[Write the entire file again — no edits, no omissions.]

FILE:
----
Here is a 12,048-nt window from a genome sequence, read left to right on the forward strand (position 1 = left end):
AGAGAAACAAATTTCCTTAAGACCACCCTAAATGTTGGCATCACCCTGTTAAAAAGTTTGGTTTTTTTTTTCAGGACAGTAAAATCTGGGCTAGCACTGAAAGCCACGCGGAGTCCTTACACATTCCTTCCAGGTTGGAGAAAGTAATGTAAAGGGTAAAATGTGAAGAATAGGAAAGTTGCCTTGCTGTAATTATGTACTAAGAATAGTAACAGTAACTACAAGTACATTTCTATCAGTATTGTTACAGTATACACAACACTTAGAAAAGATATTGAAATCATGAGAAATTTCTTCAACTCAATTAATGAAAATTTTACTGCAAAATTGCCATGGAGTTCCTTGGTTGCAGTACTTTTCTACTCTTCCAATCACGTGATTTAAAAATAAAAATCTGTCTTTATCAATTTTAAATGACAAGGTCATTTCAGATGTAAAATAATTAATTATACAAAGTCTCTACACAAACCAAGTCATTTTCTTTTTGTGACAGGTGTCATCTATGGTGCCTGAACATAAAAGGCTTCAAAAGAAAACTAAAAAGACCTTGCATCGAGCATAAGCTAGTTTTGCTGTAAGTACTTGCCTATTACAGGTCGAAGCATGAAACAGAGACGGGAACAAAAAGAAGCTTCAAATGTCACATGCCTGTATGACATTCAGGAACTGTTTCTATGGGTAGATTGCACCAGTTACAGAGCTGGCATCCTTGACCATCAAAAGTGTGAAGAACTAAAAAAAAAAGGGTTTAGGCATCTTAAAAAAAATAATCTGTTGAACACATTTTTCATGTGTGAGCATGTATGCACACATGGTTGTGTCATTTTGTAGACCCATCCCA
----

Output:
Here is a 12,048-nt window from a genome sequence, read left to right on the forward strand (position 1 = left end):
AGAGAAACAAATTTCCTTAAGACCACCCTAAATGTTGGCATCACCCTGTTAAAAAGTTTGGTTTTTTTTTTCAGGACAGTAAAATCTGGGCTAGCACTGAAAGCCACGCGGAGTCCTTACACATTCCTTCCAGGTTGGAGAAAGTAATGTAAAGGGTAAAATGTGAAGAATAGGAAAGTTGCCTTGCTGTAATTATGTACTAAGAATAGTAACAGTAACTACAAGTACATTTCTATCAGTATTGTTACAGTATACACAACACTTAGAAAAGATATTGAAATCATGAGAAATTTCTTCAACTCAATTAATGAAAATTTTACTGCAAAATTGCCATGGAGTTCCTTGGTTGCAGTACTTTTCTACTCTTCCAATCACGTGATTTAAAAATAAAAATCTGTCTTTATCAATTTTAAATGACAAGGTCATTTCAGATGTAAAATAATTAATTATACAAAGTCTCTACACAAACCAAGTCATTTTCTTTTTGTGACAGGTGTCATCTATGGTGCCTGAACATAAAAGGCTTCAAAAGAAAACTAAAAAGACCTTGCATCGAGCATAAGCTAGTTTTGCTGTAAGTACTTGCCTATTACAGGTCGAAGCATGAAACAGAGACGGGAACAAAAAGAAGCTTCAAATGTCACATGCCTGTATGACATTCAGGAACTGTTTCTATGGGTAGATTGCACCAGTTACAGAGCTGGCATCCTTGACCATCAAAAGTGTGAAGAACTAAAAAAAAAAGGGTTTAGGCATCTTAAAAAAAATAATCTGTTGAACACATTTTTCATGTGTGAGCATGTATGCACACATGGTTGTGTCATTTTGTAGACCCATCCCA